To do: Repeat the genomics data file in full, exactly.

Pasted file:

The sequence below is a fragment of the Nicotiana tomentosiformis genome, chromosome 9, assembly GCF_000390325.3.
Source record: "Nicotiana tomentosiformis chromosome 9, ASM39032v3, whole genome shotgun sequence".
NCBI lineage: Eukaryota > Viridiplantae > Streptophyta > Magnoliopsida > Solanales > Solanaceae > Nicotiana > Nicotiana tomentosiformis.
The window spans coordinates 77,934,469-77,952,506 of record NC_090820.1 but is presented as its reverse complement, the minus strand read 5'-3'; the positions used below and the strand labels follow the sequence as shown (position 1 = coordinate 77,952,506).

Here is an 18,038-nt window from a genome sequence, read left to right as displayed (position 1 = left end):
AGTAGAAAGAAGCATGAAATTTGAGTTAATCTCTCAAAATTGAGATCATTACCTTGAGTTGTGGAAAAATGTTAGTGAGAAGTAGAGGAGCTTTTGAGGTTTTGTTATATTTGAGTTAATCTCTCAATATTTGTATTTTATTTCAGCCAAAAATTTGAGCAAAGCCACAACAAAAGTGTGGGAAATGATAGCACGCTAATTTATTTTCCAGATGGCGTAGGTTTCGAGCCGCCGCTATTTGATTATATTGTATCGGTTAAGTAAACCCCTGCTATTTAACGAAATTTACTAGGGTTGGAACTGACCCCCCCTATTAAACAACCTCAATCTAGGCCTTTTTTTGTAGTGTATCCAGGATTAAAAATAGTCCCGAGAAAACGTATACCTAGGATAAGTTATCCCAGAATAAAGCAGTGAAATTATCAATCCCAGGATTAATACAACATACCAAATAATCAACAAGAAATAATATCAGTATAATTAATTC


The sequence below is a fragment of the Nicotiana tomentosiformis genome, chromosome 9, assembly GCF_000390325.3.
Source record: "Nicotiana tomentosiformis chromosome 9, ASM39032v3, whole genome shotgun sequence".
NCBI lineage: Eukaryota > Viridiplantae > Streptophyta > Magnoliopsida > Solanales > Solanaceae > Nicotiana > Nicotiana tomentosiformis.
The window spans coordinates 77,934,469-77,952,506 of record NC_090820.1 but is presented as its reverse complement, the minus strand read 5'-3'; the positions used below and the strand labels follow the sequence as shown (position 1 = coordinate 77,952,506).

Here is an 18,038-nt window from a genome sequence, read left to right as displayed (position 1 = left end):
AGTAGAAAGAAGCATGAAATTTGAGTTAATCTCTCAAAATTGAGATCATTACCTTGAGTTGTGGAAAAATGTTAGTGAGAAGTAGAGGAGCTTTTGAGGTTTTGTTATATTTGAGTTAATCTCTCAATATTTGTATTTTATTTCAGCCAAAAATTTGAGCAAAGCCACAACAAAAGTGTGGGAAATGATAGCACGCTAATTTATTTTCCAGATGGCGTAGGTTTCGAGCCGCCGCTATTTGATTATATTGTATCGGTTAAGTAAACCCCTGCTATTTAACGAAATTTACTAGGGTTGGAACTGACCCCCCCTATTAAACAACCTCAATCTAGGCCTTTTTTTGTAGTGTATCCAGGATTAAAAATAGTCCCGAGAAAACGTATACCTAGGATAAGTTATCCCAGAATAAAGCAGTGAAATTATCAATCCCAGGATTAATACAACATACCAAATAATCAACAAGAAATAATATCAGTATAATTAATTC